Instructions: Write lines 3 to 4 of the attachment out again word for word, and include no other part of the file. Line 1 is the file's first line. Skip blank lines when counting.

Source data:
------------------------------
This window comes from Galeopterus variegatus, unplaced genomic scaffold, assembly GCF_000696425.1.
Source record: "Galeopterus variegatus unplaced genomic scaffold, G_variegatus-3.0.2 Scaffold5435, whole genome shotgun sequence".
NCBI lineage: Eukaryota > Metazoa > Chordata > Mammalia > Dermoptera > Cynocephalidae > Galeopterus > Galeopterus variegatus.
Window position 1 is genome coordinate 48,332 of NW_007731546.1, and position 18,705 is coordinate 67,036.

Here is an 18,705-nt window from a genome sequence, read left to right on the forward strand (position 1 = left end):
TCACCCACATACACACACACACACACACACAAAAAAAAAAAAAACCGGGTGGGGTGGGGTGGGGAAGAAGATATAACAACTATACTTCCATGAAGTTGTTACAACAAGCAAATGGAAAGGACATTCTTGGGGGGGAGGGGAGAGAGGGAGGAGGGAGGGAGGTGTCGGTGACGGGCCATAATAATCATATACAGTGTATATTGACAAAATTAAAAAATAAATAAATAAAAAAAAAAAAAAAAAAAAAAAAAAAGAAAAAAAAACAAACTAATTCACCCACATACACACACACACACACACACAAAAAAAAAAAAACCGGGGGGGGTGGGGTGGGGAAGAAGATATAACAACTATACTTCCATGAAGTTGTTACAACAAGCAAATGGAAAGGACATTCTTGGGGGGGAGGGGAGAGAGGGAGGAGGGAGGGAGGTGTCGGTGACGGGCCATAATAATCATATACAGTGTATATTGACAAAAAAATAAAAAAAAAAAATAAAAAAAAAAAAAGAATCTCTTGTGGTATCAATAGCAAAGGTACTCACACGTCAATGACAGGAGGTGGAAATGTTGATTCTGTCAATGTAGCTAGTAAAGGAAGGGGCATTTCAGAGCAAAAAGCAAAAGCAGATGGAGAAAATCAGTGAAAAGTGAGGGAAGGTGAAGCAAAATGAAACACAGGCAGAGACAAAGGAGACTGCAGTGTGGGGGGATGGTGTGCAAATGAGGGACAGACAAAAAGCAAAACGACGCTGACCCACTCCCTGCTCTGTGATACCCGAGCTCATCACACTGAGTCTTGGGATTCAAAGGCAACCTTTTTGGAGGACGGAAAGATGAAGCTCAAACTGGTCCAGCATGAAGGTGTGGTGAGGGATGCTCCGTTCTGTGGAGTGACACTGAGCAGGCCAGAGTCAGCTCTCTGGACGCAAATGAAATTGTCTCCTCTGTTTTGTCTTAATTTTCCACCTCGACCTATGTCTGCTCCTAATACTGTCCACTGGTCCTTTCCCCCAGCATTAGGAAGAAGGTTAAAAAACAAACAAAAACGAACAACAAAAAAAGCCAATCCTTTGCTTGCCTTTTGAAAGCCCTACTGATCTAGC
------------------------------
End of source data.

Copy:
NCBI lineage: Eukaryota > Metazoa > Chordata > Mammalia > Dermoptera > Cynocephalidae > Galeopterus > Galeopterus variegatus.
Window position 1 is genome coordinate 48,332 of NW_007731546.1, and position 18,705 is coordinate 67,036.